Into the woods and then some

Mt. Hood greets us on the trail

One of the ongoing gifts of walking the camino is the joy one finds in simply being afoot in nature. Busy lives and bustling communities make modern day life stressful, but fortunately help is often nearby. Most of us can find a bit of solace and quietude in some nearby park or less traveled part of whatever town or city we live in. We who live in the Pacific Northwest are truly blessed to have an abundance of places of great natural beauty, close at hand, where our weary bodies can go to find peace and renewal. Yes, it takes a bit of effort and there is some physical challenge, but the feeling one finds after a day in the mountains is worth every calorie burned to get there.

Yesterday, was a perfect early fall day with clear skies over the Cascade Mountains in western Oregon. A friend of mine emailed me and suggested a trip up to Mt. Hood to hike the McNeil Point trail. I have never hiked this particular trail and with the weather being so perfect I quickly agreed to join him. We met up, I shifted my gear into Hal’s Suburu, and off we went. We chugged along freeways and then secondary roads and then after the little town of Zig Zag (Named after a local river), we turned onto Lolo Pass road and headed off to where we thought we would easily find the trailhead. We ambled along and as luck would have it we drove past our turn off and spent another 40 minutes or so probing the flanks of Mt. Hood looking for our destination. Eventually, we came to our senses when we chatted with two young ladies who were wandering around, as we were, looking for the same trailhead. They mentioned an unmarked road that they had briefly followed before abandoning it because it just didn’t seem like it was taking them where there wanted to go. They read off the road number from their GPS and we compared that to our very sparse notes and sure enough that was the road we were looking for. As it turns out it was just before where the Pacific Crest Trail crosses Lolo Pass road. We backtracked together and after a few miles we found ourselves snaking into a parking pass alongside a narrow road filled with many other cars. This had to be the place, and it was. A few minutes later, with backpacks snugged up, off we went into the woods and started climbing. This is what unfolded as we ascended the mountain. Quite a day.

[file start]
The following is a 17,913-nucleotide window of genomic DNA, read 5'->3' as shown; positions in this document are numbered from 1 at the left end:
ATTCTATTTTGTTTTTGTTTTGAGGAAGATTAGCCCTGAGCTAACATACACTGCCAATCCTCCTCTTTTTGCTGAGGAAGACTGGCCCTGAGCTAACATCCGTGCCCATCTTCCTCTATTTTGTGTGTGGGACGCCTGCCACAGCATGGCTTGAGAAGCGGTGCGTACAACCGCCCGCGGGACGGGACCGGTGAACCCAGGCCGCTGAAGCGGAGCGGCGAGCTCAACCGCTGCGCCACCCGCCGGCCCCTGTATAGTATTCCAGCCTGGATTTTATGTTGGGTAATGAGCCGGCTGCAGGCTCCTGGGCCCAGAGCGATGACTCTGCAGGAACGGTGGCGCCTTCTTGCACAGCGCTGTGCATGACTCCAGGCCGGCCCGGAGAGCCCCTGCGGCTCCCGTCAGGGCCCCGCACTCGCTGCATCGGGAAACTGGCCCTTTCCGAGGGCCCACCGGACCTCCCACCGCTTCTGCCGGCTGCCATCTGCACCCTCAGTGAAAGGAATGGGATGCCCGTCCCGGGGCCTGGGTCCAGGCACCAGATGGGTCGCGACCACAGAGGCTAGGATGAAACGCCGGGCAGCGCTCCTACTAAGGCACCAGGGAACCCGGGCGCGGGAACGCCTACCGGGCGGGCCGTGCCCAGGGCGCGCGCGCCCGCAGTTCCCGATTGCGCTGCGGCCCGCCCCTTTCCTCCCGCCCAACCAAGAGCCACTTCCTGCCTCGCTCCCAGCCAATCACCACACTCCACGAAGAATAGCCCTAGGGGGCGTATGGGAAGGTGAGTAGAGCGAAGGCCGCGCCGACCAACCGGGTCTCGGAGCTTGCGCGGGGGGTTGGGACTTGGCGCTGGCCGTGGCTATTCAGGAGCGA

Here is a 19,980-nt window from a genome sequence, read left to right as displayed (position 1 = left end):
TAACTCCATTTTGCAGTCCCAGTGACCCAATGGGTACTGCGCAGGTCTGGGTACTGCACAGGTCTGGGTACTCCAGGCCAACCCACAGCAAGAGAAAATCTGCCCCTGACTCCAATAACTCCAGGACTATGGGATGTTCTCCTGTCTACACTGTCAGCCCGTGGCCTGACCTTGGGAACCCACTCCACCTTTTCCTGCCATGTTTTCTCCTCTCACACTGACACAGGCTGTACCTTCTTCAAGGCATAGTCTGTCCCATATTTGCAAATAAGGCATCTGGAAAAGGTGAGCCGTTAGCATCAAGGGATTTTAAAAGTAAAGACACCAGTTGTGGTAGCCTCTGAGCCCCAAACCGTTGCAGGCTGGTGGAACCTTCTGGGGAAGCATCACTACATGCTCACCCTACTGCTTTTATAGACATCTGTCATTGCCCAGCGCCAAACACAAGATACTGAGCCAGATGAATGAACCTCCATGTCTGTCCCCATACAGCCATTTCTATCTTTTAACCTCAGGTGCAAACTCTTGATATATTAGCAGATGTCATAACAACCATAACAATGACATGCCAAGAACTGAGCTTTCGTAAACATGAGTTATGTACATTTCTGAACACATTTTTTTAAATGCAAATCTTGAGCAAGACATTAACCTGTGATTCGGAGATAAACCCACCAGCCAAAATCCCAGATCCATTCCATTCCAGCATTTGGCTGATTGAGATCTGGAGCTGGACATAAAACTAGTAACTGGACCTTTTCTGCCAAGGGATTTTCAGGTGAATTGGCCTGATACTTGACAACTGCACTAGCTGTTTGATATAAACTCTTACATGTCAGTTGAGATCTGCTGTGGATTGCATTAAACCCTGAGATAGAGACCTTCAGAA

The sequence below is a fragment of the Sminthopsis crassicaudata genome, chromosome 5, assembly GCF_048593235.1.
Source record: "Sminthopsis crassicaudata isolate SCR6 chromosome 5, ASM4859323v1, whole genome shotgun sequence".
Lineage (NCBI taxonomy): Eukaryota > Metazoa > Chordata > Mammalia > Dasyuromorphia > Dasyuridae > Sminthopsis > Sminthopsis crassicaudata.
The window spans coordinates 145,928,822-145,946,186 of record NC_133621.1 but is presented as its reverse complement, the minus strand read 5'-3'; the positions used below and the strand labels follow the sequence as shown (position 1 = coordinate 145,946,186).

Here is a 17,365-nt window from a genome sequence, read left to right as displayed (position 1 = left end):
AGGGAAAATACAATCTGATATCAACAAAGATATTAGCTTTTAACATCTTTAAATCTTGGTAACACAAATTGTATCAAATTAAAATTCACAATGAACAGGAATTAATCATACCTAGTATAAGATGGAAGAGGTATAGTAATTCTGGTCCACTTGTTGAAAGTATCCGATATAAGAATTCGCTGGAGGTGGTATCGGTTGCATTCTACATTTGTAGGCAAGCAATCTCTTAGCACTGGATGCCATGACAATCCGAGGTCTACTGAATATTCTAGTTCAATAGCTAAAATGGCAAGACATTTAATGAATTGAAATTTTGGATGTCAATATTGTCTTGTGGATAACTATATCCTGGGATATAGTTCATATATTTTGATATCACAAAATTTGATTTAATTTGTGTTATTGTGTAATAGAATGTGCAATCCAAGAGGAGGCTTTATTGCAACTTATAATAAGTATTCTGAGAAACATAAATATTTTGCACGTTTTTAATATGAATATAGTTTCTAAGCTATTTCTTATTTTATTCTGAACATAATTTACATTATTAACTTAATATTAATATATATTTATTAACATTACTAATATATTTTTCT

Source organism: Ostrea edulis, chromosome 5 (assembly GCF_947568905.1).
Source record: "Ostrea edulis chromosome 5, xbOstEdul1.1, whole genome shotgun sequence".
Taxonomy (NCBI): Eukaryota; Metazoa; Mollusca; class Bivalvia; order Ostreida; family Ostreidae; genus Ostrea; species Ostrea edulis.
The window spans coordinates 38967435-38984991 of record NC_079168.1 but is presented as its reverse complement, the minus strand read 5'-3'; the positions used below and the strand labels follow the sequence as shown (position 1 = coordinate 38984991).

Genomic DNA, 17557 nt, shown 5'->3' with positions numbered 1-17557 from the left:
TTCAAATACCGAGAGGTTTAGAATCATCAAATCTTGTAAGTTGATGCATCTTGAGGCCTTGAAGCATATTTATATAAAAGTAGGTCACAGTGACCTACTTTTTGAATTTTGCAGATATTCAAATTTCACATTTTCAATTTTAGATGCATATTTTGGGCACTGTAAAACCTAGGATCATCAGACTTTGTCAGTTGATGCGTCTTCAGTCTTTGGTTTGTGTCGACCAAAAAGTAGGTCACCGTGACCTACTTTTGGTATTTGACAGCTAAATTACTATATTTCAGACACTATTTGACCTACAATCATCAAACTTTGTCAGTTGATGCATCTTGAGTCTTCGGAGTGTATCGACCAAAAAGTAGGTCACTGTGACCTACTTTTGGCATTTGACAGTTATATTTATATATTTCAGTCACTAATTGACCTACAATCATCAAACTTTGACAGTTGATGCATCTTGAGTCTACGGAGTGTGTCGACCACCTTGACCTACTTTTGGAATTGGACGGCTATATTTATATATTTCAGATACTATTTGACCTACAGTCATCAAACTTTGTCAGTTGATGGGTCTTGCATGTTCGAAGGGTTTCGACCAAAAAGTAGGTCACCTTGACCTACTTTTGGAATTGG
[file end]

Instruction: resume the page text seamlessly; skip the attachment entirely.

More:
The trail begins

 

 

Hal, my hiking partner

 

 

 

Mt. Adams to the North

 

Mt. Rainier with lenticular cloud over it

 

Mt. Hood

 

Mt. St. Helens missing its pointed top due to its major eruption in 1980

 

Lunch break

 

The Sandy River which originates at Mt. Hood